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Arthur Schnitzler

Much of what is unfinished, even unsuccessful, will be just as interesting, at the least, for those who still take an interest in me in 50 or 100 years, as what is successful, in finished form"

 

                                                        

 

                   Digital Editions | Project | Schnitzler:Story:Spheres

A contemporary of Freud and Wittgenstein, the Austrian writer, Arthur Schnitzler (1862-1931), was a leading figure in the remarkable efflorescence of cultural activity in Vienna in the decades around 1900. Texts like the drama Reigen (Round Dance (1900)) or the interior monologue narratives, Lieutenant Gustl (1900) and Fräulein Else (1924), are landmarks in European Modernism. Schnitzler is also known in the English-speaking world through stage adaptations of his works by Tom Stoppard and David Hare and for providing the inspiration, with his narrative Traumnovelle (Dream Novella (1926)), for Stanley Kubrick’s final film Eyes Wide Shut (1999). In his dramas and narratives, as well as in his remarkable diaries, Schnitzler explored and chronicled both the outer conditions of his time and the inner states of those who lived in it. 

After his death in 1931, Schnitzler's papers were saved from likely confiscation and destruction in Vienna in 1938 and brought to Cambridge, where the larger part of them is now held in the University Library. The papers include both unpublished work and sketches and drafts for many of his published texts, representing a rich resource for editorial work and prompting the sort of intense curiosity that the author anticipated in the quotation above. In recent years, efforts have been made to take the measure of the archive, with editorial projects based in Austria, Germany and the UK. It is a huge task, not least on account of Schnitzler’s idiosyncratic handwriting, but significant outputs have been achieved, and others are set to follow.  

A team based in Vienna, under the leadership of Prof. Konstanze Fliedl, has published a sequence of editions of texts from the early period of Schnitzler’s career, including Lieutnant Gustl (https://www.oeaw.ac.at/de/acdh/projects/arthur-schnitzler-fruehwerk/). And teams based in Germany, led by Professors Wolfgang Lukas and Michael Scheffel (Wuppertal) and Dr Thomas Burch (Trier) and in the UK, led by Professor Andrew Webber (Cambridge) and Dr Judith Beniston (UCL), have worked together to produce editions of middle- and late-period works under the banner, Arthur Schnitzler digital. This collaborative project, sponsored in particular by the Academy of Sciences in Germany and by the Arts and Humanities Research Council in the UK, has been motivated by the belief that digital methods are particularly capable of capturing the sorts of variations and recyclings that emerge in the genesis of texts by a sophisticated creative writer such as Schnitzler. At the same time, the editions enable the assembly of a virtual archive, reuniting papers in the care of the University Library with items from the holdings of the German Literary Archive in Marbach and elsewhere. Using the innovative digital transcription tool, Transcribo, developed by the Centre for Digital Humanities in Trier, the teams have transcribed and annotated a set of texts, including Fräulein Else and the early cycle of dramas concerned with puppets and the puppet-like, Marionetten (Marionettes (1906)), with other significant texts in production. The launch of Arthur Schnitzler digital in April 2019 included a performance of one of the marionette dramas, The Great Wurstel, in the Rare Books Room of the University Library (https://www.cam.ac.uk/SchnitzlerPlay).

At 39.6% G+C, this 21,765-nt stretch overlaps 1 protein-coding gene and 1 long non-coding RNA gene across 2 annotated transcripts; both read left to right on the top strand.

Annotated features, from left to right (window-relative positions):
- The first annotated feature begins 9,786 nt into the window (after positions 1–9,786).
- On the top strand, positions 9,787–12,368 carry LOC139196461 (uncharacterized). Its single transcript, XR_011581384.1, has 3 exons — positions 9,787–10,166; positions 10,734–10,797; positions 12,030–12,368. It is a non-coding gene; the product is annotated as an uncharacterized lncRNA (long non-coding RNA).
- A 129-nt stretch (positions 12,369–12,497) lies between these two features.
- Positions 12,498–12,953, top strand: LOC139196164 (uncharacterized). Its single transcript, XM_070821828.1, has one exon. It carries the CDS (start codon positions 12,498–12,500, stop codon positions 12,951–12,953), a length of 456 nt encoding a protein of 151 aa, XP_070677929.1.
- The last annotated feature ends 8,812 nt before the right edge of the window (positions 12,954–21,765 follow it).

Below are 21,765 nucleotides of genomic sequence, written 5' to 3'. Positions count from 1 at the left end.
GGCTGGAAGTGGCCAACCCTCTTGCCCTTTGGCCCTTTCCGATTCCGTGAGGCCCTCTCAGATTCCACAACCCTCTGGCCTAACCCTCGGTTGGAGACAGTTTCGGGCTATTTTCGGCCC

The editions of Arthur Schnitzler digital are hosted by the University Library as an open access resource, for use by anybody interested in the work of Schnitzler. While much of the material is in the original German, the project website also has substantial English elements, as does the digital resource Schnitzler:Story:Spheres, which invites users to explore the resonances of a network of cultural spaces from Schnitzler’s life and works.

Arthur Schnitzler